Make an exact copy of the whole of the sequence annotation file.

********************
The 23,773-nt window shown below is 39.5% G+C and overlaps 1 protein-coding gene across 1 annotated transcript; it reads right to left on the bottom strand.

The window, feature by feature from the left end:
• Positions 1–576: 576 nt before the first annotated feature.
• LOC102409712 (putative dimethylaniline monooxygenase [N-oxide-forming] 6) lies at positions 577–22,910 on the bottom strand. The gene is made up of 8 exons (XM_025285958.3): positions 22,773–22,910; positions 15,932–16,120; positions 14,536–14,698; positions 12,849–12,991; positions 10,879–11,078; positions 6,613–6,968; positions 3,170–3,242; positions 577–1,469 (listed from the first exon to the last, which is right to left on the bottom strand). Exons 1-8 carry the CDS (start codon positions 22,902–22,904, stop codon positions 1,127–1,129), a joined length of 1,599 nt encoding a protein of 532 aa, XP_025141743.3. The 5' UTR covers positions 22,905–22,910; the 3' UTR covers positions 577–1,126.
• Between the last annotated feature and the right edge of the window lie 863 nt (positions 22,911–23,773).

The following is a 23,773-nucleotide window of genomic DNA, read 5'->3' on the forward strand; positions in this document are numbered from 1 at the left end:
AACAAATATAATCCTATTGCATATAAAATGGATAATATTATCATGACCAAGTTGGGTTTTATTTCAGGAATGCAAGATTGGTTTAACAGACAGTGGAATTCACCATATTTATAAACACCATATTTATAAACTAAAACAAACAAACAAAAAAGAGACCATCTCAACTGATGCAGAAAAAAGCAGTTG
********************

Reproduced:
The 23,773-nt window shown below is 39.5% G+C and overlaps 1 protein-coding gene across 1 annotated transcript; it reads right to left on the bottom strand.

The window, feature by feature from the left end:
• Positions 1–576: 576 nt before the first annotated feature.
• LOC102409712 (putative dimethylaniline monooxygenase [N-oxide-forming] 6) lies at positions 577–22,910 on the bottom strand. The gene is made up of 8 exons (XM_025285958.3): positions 22,773–22,910; positions 15,932–16,120; positions 14,536–14,698; positions 12,849–12,991; positions 10,879–11,078; positions 6,613–6,968; positions 3,170–3,242; positions 577–1,469 (listed from the first exon to the last, which is right to left on the bottom strand). Exons 1-8 carry the CDS (start codon positions 22,902–22,904, stop codon positions 1,127–1,129), a joined length of 1,599 nt encoding a protein of 532 aa, XP_025141743.3. The 5' UTR covers positions 22,905–22,910; the 3' UTR covers positions 577–1,126.
• Between the last annotated feature and the right edge of the window lie 863 nt (positions 22,911–23,773).

The following is a 23,773-nucleotide window of genomic DNA, read 5'->3' on the forward strand; positions in this document are numbered from 1 at the left end:
AACAAATATAATCCTATTGCATATAAAATGGATAATATTATCATGACCAAGTTGGGTTTTATTTCAGGAATGCAAGATTGGTTTAACAGACAGTGGAATTCACCATATTTATAAACACCATATTTATAAACTAAAACAAACAAACAAAAAAGAGACCATCTCAACTGATGCAGAAAAAAGCAGTTG